This is part two in Pat Durkin’s series looking at differing cultural perceptions of fair chase. In part one, he discussed shooting turkeys in flight.
Unlike those who fuss or waffle about ground-swatting ruffed grouse, Randy Newberg knows where moral uncertainty ends and sober practicality begins: 65 miles south of his boyhood home in Big Falls, Minn.
That’s where U.S. Highway 2 cuts northwesterly from Duluth to East Grand Forks, separating wing-shooting “city slickers” from partridge-potting branch-blasters in Minnesota’s northern third. Only “city slickers” drove all the way to Koochiching County just to walk behind dogs to find grouse, force them to fly, and strafe them from beak to tail to fringed toes.
Well, at least that’s what Newberg, 54, learned during his youth. He also observed that urban professionals from “south of 2” typically wore game vests, shot side-by-side 20-gauges, and doted on $2,000 pointing dogs. The Newbergs and their cohorts “north of 2” wore flannel shirts, shot long-tom 12-gauges at perched partridge, and cursed when finding No. 6 pellets in breast meat.
Newberg learned those distinctions while riding shotgun with his father on Northwoods logging roads and skidder trails. Delbert Newberg drank Grain Belt beer, ashed his cigarettes out the pickup’s vent window, and judged men by whether their truck box held gundog kennels and water bowls, or Hi-Lift jacks and logging chains.
Master of the Hi-Lift Jack
“It wasn’t a good day of hunting unless we got stuck at least once in a slop hole, trying to get into those sand ridges where grouse live,” Newberg said. “A four-wheel-drive truck in Dad’s time was a novelty, so he became the Charlie Daniels of the Hi-Lift jack. That jack was actually a winch in his hands. If you have a jack and enough chain, you can pull a truck out of anywhere. That jack got us onto more grouse than the best dog ever would.”
Newberg embraces the term “pot-hunter,” and cherishes grouse meat. If God created anything tastier, He’s keeping it to himself. And nothing ensures purer, more virginal grouse breasts than stationary targets. Newberg estimates that for each grouse he’s shot in flight, he’s potted 100 off stumps, branches or clover patches. The sole grouse mount in his home honors an oddity: His wife, Kim, shot it on the wing—a rarity for her too.
Newberg is no unrefined, uneducated man. He quotes Aldo Leopold as well as anyone, but he spent far more time studying Delbert Newberg, who never would have imposed the rules Leopold’s father instilled in Aldo, as per “A Sand County Almanac:”
“When my father gave me the shotgun, he said that I might hunt partridge with it, but that I might not shoot them from trees. I was old enough, he said, that I might learn wing-shooting. My dog was good at treeing partridge, and to forgo a sure shot in the tree in favor of a hopeless one at the fleeing bird was my first exercise in ethical codes. Compared with a treed partridge, the devil and his seven kingdoms was a mild temptation.”
In contrast, the Newbergs stressed efficiency. The bag limit was five partridge—Delbert Newberg never called them grouse—and their goal was to fill their quota with no more than five shotgun blasts, preferably less.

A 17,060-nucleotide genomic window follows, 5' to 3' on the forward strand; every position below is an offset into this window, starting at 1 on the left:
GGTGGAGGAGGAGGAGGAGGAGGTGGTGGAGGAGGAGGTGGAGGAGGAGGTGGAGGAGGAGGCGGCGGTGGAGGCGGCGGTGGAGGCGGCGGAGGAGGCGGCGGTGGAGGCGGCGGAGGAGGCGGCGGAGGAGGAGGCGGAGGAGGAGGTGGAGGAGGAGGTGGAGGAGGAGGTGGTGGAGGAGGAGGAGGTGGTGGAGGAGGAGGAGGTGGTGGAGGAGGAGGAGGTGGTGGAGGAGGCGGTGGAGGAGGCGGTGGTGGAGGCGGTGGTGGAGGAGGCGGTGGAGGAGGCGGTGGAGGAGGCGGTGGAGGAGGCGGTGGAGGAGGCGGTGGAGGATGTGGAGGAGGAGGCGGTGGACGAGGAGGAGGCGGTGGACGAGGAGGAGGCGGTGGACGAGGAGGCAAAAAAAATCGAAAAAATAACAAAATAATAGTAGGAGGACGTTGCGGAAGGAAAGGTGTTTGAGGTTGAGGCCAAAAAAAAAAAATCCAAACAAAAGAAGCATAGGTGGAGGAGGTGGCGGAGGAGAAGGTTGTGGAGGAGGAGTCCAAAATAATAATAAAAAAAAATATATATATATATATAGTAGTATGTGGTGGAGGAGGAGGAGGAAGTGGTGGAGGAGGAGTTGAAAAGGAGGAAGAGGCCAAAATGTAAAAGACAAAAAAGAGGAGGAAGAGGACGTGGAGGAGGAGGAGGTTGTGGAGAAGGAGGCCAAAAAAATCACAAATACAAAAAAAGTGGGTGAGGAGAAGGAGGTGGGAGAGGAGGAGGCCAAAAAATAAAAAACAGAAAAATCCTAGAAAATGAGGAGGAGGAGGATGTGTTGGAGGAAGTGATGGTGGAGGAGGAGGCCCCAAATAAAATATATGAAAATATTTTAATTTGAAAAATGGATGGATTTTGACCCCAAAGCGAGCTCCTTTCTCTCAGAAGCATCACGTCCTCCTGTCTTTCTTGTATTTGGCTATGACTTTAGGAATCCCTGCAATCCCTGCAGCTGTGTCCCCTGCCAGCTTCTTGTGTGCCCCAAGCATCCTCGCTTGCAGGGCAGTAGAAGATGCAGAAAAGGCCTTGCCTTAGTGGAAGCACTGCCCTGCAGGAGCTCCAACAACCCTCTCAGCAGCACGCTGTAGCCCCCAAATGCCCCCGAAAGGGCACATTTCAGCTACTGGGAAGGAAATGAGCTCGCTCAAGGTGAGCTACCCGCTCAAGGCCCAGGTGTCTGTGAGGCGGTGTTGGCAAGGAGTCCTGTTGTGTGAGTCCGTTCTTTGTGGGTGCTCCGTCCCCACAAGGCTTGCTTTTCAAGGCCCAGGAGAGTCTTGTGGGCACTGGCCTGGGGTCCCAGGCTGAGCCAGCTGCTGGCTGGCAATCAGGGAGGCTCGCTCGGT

The best way to do that was sneaking down remote two-track trails on foot early in the season when grouse converged on green, still-fresh clover. Newberg carried a 12-gauge with a 28-inch, full-choke barrel. “You’d stalk in, steady your shotgun on one knee, wait for a bunch of their heads to pop up together, and lob in a volley at 30 yards,” Newberg said.
Later in the fall they targeted tree-borne grouse when ice, snow and cold pushed them into the hardwoods to eat buds. “They’d be up in the birch branches like pears waiting to be picked,” Newberg said. “We’d walk in, shoot them one by one till we had our limit, and then go into town to brag.”
Newberg’s recollections aren’t repentant. He hasn’t lived in Minnesota’s Northwoods for over three decades, but he’ll always be Delbert’s son. He hunts grouse in his adopted Montana much as he did in his youth, whether with arrows while bowhunting elk, or when stalking them while toting a shotgun. He assumes pot-hunting remains common around Koochiching County, and that cultural tensions between hardened pot-hunters and pious wing-shooters endure.
Newberg’s perspective gets little argument from Wisconsin’s Dan Dessecker, 30 years a biologist and conservation-policy director with the Ruffed Grouse Society; or New York’s Jim Tantillo, a professor at Cornell University who teaches environmental ethics and history, and the philosophy and morality of hunting.
Tantillo and Dessecker are devoted wing-shooters and gundog owners, but neither condemns hunters like Newberg. In fact, Tantillo and Newberg are longtime friends. Still, Tantillo estimates his wing- to pot-shooting ratio at 95%, meaning he shoots 95 grouse in flight for each five shot standing. Dessecker puts his wing- to pot-shooting ratio at less than 99-1, and won’t shoot grouse his dog didn’t work.
“Shooting grouse off the ground or off a branch isn’t something I go out to do, but anyone who says they’ve never done it is a liar,” Dessecker said. “But I’ve also ended hunts and walked people out of the woods when they shot grouse off the ground. That’s for safety reasons. You don’t do that with a hunting dog. From a tree? OK. I can’t condemn that. I’d much rather see folks—especially kids—in the woods than sitting at home watching TV.”